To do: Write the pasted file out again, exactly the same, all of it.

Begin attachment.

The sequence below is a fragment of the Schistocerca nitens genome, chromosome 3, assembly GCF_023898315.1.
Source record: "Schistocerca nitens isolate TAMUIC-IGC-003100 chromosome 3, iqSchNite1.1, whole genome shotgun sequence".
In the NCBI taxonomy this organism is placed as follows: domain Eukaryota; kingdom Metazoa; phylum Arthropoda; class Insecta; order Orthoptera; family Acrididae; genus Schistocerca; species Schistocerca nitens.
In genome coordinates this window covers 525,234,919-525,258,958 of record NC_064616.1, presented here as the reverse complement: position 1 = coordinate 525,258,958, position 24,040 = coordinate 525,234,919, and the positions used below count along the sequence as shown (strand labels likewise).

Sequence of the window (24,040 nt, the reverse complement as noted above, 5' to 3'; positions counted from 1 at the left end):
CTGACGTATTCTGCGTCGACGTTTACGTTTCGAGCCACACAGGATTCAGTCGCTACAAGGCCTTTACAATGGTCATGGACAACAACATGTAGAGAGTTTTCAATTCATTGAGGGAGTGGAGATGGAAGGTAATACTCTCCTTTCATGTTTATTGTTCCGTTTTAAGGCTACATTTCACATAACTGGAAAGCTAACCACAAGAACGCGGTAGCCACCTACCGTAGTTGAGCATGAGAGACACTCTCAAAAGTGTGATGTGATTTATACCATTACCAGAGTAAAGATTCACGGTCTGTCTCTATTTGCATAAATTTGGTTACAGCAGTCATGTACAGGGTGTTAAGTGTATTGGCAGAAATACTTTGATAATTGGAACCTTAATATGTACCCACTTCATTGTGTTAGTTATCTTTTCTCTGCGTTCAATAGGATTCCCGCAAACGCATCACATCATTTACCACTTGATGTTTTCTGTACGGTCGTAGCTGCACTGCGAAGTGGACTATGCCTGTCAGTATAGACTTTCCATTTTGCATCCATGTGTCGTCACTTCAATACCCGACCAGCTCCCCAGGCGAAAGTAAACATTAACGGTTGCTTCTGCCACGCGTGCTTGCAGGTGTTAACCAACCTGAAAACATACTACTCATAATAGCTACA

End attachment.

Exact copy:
The sequence below is a fragment of the Schistocerca nitens genome, chromosome 3, assembly GCF_023898315.1.
Source record: "Schistocerca nitens isolate TAMUIC-IGC-003100 chromosome 3, iqSchNite1.1, whole genome shotgun sequence".
In the NCBI taxonomy this organism is placed as follows: domain Eukaryota; kingdom Metazoa; phylum Arthropoda; class Insecta; order Orthoptera; family Acrididae; genus Schistocerca; species Schistocerca nitens.
In genome coordinates this window covers 525,234,919-525,258,958 of record NC_064616.1, presented here as the reverse complement: position 1 = coordinate 525,258,958, position 24,040 = coordinate 525,234,919, and the positions used below count along the sequence as shown (strand labels likewise).

Sequence of the window (24,040 nt, the reverse complement as noted above, 5' to 3'; positions counted from 1 at the left end):
CTGACGTATTCTGCGTCGACGTTTACGTTTCGAGCCACACAGGATTCAGTCGCTACAAGGCCTTTACAATGGTCATGGACAACAACATGTAGAGAGTTTTCAATTCATTGAGGGAGTGGAGATGGAAGGTAATACTCTCCTTTCATGTTTATTGTTCCGTTTTAAGGCTACATTTCACATAACTGGAAAGCTAACCACAAGAACGCGGTAGCCACCTACCGTAGTTGAGCATGAGAGACACTCTCAAAAGTGTGATGTGATTTATACCATTACCAGAGTAAAGATTCACGGTCTGTCTCTATTTGCATAAATTTGGTTACAGCAGTCATGTACAGGGTGTTAAGTGTATTGGCAGAAATACTTTGATAATTGGAACCTTAATATGTACCCACTTCATTGTGTTAGTTATCTTTTCTCTGCGTTCAATAGGATTCCCGCAAACGCATCACATCATTTACCACTTGATGTTTTCTGTACGGTCGTAGCTGCACTGCGAAGTGGACTATGCCTGTCAGTATAGACTTTCCATTTTGCATCCATGTGTCGTCACTTCAATACCCGACCAGCTCCCCAGGCGAAAGTAAACATTAACGGTTGCTTCTGCCACGCGTGCTTGCAGGTGTTAACCAACCTGAAAACATACTACTCATAATAGCTACA